Compassionate and Caring Representation

Step 1: Create A Safety Plan

by | Jun 12, 2023 | Firm News

1. Create a Safety Plan

The most important thing you need in preparing for a separation is a safety plan. When you are in a domestic violence relationship, separation is typically the most dangerous time and when the risk of lethality is highest. Leaving immediately and urgently for your safety and to preserve your life or your children’s lives is something you must do if needed. If there is an imminent risk to your safety, you need to get out the first chance you get, whether you can prepare in advance or not. You can file for a protective order and request possession of the house, a car, and no contact at any point that you do not feel safe.

If you are at a high risk of lethality (click here to review the lethality risk assessment) it is vitality important that you start working on a safety plan. This will help reduce some of the risks to you and maximize your ability to maintain your safety if things escalate quickly and dangerously. In the moment, you may need to use compliance and appeasement to calm your abuser down until there is a safe window for you to leave.

Under North Carolina law, you can take your children with you as long as you stay within North Carolina. There is a risk of emergency custody being filed if you leave the state so do keep that in mind when constructing your safety plan. You may need to contact an attorney to help you create the safest exit plan.

So, what is a safety plan? A safety plan is the steps and actions you take in advance to prepare a safe way for you to leave your abuser and a safe & secure place to go when you do. Here’s what you should consider, gather, and do:

A. Have a Safe House:

a. This is not going to be a place you will likely stay long-term but somewhere you can go temporarily.

b. It’s likely going to be family member’s house (parent, sibling, grandparent) or close friend and confidant.

c. Ask yourself this question, “If I had to run out of the house and I didn’t have my phone, whose doorbell could I ring at 3:00 a.m.?” The answer to that question is probably the place you’d go. It has to be someone you trust and who will let you in with no questions asked.

d. The safest place may be a place where your abuser would not think you would go to first.

B. Prepare a Transitional Bag:

a. Pack a bag with a couple weeks’ worth of clothing, toiletries, and medication. You may want to also pack any important papers or mementos.

b. Also have a back-up cell phone that is prepaid and not connected to your current plan. Preferably something that is with an entirely different carrier and not connected to your cloud. However, you want to make sure you keep a contacts list or address book for important phone numbers if you don’t upload them manually.

c. Cash is also very important to gather if you can because your abuser may cancel your bank card or credit cards and you may need money for gas, food, shelter.

d. Keep this bag at your safe house. That way you don’t have to worry about packing or grabbing everything you need at the last minute or while you’re fleeing your home.

C. Prepare a Go-Bag:

a. This is different from your transitional bag. This will be something that you keep in the house with you (maybe under the bed, in your closet, or in the truck of your car) that you would grab as you run out the door.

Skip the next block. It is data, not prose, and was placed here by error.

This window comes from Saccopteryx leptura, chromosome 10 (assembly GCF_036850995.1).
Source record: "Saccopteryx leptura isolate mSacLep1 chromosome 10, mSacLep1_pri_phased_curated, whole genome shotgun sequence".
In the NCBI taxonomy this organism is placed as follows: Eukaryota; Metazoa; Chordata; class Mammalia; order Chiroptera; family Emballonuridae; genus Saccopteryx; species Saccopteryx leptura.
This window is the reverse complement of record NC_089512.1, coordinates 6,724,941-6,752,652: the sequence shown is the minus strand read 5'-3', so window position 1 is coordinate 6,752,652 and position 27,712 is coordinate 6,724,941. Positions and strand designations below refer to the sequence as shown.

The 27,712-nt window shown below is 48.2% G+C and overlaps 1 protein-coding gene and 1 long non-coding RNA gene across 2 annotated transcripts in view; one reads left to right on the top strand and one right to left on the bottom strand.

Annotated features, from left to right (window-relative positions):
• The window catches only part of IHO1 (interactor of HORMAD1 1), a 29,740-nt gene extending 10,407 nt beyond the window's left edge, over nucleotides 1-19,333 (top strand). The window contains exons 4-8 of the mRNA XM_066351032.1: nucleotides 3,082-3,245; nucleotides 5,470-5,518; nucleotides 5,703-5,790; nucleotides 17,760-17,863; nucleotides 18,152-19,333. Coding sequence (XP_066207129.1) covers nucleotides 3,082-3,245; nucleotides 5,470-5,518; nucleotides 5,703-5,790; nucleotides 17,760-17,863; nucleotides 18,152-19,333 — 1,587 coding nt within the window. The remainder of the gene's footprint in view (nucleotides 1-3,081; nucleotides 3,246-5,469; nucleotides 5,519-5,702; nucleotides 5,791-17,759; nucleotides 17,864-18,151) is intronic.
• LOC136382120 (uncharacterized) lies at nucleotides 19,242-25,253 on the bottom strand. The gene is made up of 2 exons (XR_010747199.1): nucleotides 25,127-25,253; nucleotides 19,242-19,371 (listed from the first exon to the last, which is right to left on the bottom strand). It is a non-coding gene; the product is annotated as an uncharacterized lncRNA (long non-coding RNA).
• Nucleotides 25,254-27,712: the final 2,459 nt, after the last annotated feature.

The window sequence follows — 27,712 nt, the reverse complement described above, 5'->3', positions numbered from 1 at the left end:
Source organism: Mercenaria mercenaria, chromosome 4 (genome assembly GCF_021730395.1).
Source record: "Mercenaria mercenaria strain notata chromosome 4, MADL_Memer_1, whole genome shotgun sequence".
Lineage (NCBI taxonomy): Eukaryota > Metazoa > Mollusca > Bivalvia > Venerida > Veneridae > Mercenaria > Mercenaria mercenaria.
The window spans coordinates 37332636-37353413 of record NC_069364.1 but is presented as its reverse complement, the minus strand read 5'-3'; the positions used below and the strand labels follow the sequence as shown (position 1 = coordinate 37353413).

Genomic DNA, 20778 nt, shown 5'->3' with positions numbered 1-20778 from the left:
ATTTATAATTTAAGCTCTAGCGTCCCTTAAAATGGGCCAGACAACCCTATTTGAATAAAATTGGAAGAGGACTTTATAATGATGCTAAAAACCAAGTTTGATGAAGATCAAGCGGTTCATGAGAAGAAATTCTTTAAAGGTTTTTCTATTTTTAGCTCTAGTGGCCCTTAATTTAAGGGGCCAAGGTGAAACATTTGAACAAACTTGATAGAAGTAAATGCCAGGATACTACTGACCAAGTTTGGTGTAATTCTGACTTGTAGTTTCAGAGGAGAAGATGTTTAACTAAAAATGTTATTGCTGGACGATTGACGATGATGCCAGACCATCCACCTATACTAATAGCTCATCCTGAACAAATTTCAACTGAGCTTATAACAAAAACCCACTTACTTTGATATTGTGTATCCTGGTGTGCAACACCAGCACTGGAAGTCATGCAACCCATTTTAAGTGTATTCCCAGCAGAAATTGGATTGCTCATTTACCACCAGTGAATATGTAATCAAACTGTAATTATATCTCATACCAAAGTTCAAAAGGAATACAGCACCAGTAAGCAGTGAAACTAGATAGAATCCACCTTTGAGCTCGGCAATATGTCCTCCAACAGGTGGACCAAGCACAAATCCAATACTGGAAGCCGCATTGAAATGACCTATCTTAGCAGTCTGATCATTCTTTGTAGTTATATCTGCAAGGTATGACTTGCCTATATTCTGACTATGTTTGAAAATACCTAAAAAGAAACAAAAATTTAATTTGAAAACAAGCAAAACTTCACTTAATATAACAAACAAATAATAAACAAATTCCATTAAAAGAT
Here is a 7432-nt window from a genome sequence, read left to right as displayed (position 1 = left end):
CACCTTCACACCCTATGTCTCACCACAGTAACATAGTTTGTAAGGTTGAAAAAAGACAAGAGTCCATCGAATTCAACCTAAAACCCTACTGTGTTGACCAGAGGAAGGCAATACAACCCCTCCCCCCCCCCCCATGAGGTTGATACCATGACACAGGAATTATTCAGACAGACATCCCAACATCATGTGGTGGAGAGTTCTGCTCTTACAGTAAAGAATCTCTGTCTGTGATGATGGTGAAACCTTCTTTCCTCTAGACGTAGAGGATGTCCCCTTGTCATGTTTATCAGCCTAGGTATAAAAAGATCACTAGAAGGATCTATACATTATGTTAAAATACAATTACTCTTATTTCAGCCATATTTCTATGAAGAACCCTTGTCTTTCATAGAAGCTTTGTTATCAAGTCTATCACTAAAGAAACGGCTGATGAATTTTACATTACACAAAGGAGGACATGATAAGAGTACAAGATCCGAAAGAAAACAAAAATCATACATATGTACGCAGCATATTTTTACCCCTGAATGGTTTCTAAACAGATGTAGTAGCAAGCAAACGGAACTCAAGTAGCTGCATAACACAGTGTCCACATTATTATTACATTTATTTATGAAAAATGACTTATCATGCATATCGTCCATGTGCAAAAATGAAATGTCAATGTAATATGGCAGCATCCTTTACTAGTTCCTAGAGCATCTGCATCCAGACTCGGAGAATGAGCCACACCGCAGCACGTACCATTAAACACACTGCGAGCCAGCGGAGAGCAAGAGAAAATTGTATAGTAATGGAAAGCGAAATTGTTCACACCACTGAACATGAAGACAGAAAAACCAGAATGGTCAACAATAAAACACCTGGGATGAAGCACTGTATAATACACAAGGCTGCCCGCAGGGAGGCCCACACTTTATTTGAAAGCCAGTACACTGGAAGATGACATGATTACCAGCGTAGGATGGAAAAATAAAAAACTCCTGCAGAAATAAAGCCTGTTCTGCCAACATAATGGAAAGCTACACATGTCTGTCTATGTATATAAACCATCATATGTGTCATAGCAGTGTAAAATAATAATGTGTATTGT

b. You’ll want to have one change of clothes for you and your kids, your driver’s license, your passport & social security cards, the kids’ passports & social security cards, the spare key to your car, any work/immigration permits, a cell phone charger, your child’s favorite toy/blanket, your computer, a copy of any court orders especially protective orders, a few irreplaceable photos or mementos, medications, and anything you’d absolutely need if you left the house.

c. When you leave, make sure you turn your cell phone off in case he has a tracking application on your phone. Keep it turned off and keep it off your person until you can have it checked and you know that you are safe.

D. Safety Ideas

a. If your husband/boyfriend has firearms, if things are escalating and you have an opportunity to hide them before you leave, doing so can decrease your risk of lethality.

E. Electronic Safety

a. As mentioned, it’s a good idea to have a separate cell phone that your husband/boyfriend does not know about which you keep at your safe house.

b. It’s also a good idea to establish a separate, unconnected e-mail account so that you can communicate once you do leave.

c. When you leave, it’s a good idea to have your devices (cell phone, tablet, computer, and especially your children’s devices) checked for spyware and tracking applications. If you can replace the device with something new, that is preferred but make sure you don’t link it back to the same cloud account. (click here for our referral for forensic specialists who can help)

d. Once your devices are ensured to be safe, make sure that you click log out of all locations, reconnect but make sure you don’t connect to the same cloud account.

e. Change all of your passwords to something completely atypical for you.

Leaving is never easy and it leaving doesn’t flip a switch to make things easy. However, it is the necessary step to take if your life is in danger. Having a safety plan in place can benefit you whether you ever need to use it or not (and hopefully you won’t). Please contact us for more information or to discuss how to create your own safety plan.